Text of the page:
Lumber yard right near the port.
The ship actually docked in Port Chalmers, so we took a 15 minute bus ride that dropped us off in the center of the city. Matt had read the entire New Zealand travel book and knew exactly what he wanted to do in Dunedin: ride bikes. Apparently the Otago Peninsula is the top cycling destination in the world! I quickly agreed that it would be a great way to see the city and the landscape of New Zealand, so we hit up the local bike shop and were on our way. The guy at the shop told us there would be a bike path/lane for most of the way, but their definition of a bike lane is very different from mine. We made it out of the city just fine, but as we hit the two lane highway heading towards the end of the peninsula it was a white line and a teeny bit of asphalt that apparently was the "bike lane". I seriously thought we were going to get hit by a car. And they do not yield to pedestrians or bicycles in NZ. It was a scary ride.
By the time we made it to Macandrew Bay (about 7 miles) I was ready for a snack and a rest. My hands were hurting from gripping the handle bars so hard. I needed to get off that road and relax with an ice cold beer. We found a cute little restaurant where we shared a delicious cheeseburger and a much needed drink.
After talking to some locals in the restaurant (and refusing to ride back on the road of death), we learned the Larnach Castle was just 3.7km up the road. That seemed like a pretty short distance even though we were told it was a winding, steep road. We headed out and found out pretty quickly just how steep it really was. We ended up walking our bikes up the hill. Yes, it was that steep. Needless to say it took us a long time to get to the top, but we got some great pictures along the way.
I want to put this one up in the bathroom :)
there were sheep all over!
An hour later we finally made it to the castle, and by that time I was thirsty and had to pee. Because they were charging so much for people to get in, I ended up just going to the castle by myself while Matt waited outside. I didn't get any pictures of it while I was using the bathroom, but it was basically a really big older house. Definitely not like a European castle, but still very pretty. After hydrating we were on our way back to town. This time we took Highcliff road which ran on the top of all the gorgeous hills, and was mostly downhill (finally!). It was a leisurely ride back and we enjoyed it a lot. At one point on our ride, a local joined in and was chatting with us about the area and the town. Very friendly people in NZ.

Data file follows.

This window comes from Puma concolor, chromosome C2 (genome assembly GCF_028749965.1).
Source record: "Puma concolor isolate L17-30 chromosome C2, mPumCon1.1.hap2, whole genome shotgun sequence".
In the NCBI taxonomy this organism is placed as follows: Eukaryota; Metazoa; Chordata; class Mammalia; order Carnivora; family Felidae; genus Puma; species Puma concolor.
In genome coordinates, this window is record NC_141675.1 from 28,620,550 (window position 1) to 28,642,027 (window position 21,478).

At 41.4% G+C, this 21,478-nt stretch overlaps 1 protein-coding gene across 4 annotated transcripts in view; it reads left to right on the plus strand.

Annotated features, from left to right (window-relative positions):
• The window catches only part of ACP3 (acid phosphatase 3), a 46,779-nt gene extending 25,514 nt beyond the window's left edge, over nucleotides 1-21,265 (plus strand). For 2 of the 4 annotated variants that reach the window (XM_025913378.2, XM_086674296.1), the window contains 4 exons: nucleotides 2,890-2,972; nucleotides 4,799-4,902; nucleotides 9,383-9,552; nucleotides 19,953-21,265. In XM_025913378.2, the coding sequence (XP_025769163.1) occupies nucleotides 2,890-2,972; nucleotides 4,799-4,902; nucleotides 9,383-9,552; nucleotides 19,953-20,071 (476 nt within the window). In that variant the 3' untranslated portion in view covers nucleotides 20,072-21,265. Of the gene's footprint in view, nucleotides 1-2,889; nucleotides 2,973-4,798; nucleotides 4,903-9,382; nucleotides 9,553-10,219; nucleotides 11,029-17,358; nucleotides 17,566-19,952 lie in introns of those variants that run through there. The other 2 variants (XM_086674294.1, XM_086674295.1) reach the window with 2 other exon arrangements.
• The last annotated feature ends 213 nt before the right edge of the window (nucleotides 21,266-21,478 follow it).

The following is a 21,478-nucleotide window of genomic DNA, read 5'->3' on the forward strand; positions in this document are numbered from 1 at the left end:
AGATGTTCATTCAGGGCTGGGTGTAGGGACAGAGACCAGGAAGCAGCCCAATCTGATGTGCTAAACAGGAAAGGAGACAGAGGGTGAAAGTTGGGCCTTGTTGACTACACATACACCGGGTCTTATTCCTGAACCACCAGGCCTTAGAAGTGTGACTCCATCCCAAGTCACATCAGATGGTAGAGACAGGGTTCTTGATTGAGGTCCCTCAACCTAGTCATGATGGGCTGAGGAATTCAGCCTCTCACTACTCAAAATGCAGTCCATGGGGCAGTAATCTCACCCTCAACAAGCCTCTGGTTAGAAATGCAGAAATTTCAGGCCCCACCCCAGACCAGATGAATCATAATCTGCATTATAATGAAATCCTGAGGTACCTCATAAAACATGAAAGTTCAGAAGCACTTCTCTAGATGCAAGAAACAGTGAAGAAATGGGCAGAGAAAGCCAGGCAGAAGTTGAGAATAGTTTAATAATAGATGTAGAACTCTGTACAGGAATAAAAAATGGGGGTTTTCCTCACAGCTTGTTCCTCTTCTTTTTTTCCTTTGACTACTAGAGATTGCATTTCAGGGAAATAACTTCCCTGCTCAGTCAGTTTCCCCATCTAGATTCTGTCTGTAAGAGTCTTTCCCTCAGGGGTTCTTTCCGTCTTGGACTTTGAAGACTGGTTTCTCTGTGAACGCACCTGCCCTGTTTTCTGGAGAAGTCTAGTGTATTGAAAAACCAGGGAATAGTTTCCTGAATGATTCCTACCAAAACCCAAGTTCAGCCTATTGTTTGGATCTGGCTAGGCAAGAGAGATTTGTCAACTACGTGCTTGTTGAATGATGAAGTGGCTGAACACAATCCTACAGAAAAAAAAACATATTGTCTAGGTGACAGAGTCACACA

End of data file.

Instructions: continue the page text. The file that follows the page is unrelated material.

view from the top
I stopped and petted a local horse. Even the horses are friendly in NZ!
This was one of my favorite days of the whole trip. I loved going out and exploring the town and the landscape and getting away from all the tourist stuff. It was peaceful and very beautiful.
the view as we left
Saturday morning we pulled in to Akaroa, New Zealand. Originally we were supposed to go to Christchurch, but because of all the damage from the earthquake, that port was no longer open. Akaroa is about 90 minutes from Christchurch, and a lot of the people on the cruise took the bus over to see the city. We decided not to, which is my only regret of the trip. I would have loved to get some pictures of the city. And although there was still a lot of damage, the people there were able to run their businesses out of shipping containers. Very inspiring. So, if you ever get a chance, don't pass up Christchurch.
We disembarked this ship around 10am and took the tender boat to shore. We walked around the city, did a little shopping, and had lunch at a local cafe.
beautiful local garden
greek food for lunch. yum!
Matt's opinion of Akaroa. Couldn't have said it better myself.
..........a local and his pup.................the cliffs just outside Akaroa
Up Next: Wellington, New Zealand....finally a big city!